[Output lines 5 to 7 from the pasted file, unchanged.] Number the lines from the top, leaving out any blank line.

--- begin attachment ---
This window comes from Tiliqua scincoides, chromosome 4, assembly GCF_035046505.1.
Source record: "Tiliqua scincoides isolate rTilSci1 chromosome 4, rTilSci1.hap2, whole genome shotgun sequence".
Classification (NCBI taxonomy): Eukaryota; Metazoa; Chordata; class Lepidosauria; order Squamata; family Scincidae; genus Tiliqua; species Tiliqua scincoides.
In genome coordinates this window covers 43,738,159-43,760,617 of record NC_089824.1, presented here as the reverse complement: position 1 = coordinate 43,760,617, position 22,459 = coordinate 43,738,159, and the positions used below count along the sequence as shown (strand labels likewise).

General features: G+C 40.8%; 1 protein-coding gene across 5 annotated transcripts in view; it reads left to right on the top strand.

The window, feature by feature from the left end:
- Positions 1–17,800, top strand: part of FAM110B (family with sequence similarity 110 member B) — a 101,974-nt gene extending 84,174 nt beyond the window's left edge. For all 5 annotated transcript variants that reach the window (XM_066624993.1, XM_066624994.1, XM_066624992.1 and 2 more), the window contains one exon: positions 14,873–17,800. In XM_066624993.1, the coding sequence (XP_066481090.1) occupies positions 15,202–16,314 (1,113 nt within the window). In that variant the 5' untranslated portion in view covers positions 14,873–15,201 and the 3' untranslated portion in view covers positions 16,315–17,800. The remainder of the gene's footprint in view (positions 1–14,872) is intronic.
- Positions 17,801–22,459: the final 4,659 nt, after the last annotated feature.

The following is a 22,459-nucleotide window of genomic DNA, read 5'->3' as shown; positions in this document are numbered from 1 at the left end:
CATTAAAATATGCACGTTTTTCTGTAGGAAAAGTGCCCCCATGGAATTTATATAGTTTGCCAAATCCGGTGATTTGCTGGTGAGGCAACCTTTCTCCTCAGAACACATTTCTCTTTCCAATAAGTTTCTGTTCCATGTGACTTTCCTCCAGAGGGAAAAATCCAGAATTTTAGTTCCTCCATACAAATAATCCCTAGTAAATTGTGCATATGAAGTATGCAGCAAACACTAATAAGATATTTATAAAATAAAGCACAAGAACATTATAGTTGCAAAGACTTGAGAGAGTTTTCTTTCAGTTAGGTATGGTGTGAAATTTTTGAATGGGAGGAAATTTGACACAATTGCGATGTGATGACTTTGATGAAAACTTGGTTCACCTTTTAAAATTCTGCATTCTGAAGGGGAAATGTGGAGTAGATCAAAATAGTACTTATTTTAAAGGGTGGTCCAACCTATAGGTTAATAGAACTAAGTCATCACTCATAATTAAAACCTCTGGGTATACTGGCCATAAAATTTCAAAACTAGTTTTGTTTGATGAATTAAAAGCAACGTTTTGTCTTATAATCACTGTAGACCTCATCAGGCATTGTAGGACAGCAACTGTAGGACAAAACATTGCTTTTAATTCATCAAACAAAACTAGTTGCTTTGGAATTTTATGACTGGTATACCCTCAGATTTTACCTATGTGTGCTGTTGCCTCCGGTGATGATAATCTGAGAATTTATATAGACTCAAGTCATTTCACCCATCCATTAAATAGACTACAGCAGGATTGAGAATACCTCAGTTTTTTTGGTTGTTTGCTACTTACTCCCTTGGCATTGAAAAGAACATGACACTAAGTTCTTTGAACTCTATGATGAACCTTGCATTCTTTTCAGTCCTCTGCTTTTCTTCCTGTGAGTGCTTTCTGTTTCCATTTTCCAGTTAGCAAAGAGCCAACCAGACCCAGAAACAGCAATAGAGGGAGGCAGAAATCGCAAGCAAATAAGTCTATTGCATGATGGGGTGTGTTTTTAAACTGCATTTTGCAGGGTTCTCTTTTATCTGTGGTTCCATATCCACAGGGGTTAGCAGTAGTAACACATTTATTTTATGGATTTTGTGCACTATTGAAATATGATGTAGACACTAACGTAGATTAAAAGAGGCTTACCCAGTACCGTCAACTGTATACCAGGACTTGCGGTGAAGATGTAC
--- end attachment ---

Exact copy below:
General features: G+C 40.8%; 1 protein-coding gene across 5 annotated transcripts in view; it reads left to right on the top strand.

The window, feature by feature from the left end:
- Positions 1–17,800, top strand: part of FAM110B (family with sequence similarity 110 member B) — a 101,974-nt gene extending 84,174 nt beyond the window's left edge. For all 5 annotated transcript variants that reach the window (XM_066624993.1, XM_066624994.1, XM_066624992.1 and 2 more), the window contains one exon: positions 14,873–17,800. In XM_066624993.1, the coding sequence (XP_066481090.1) occupies positions 15,202–16,314 (1,113 nt within the window). In that variant the 5' untranslated portion in view covers positions 14,873–15,201 and the 3' untranslated portion in view covers positions 16,315–17,800. The remainder of the gene's footprint in view (positions 1–14,872) is intronic.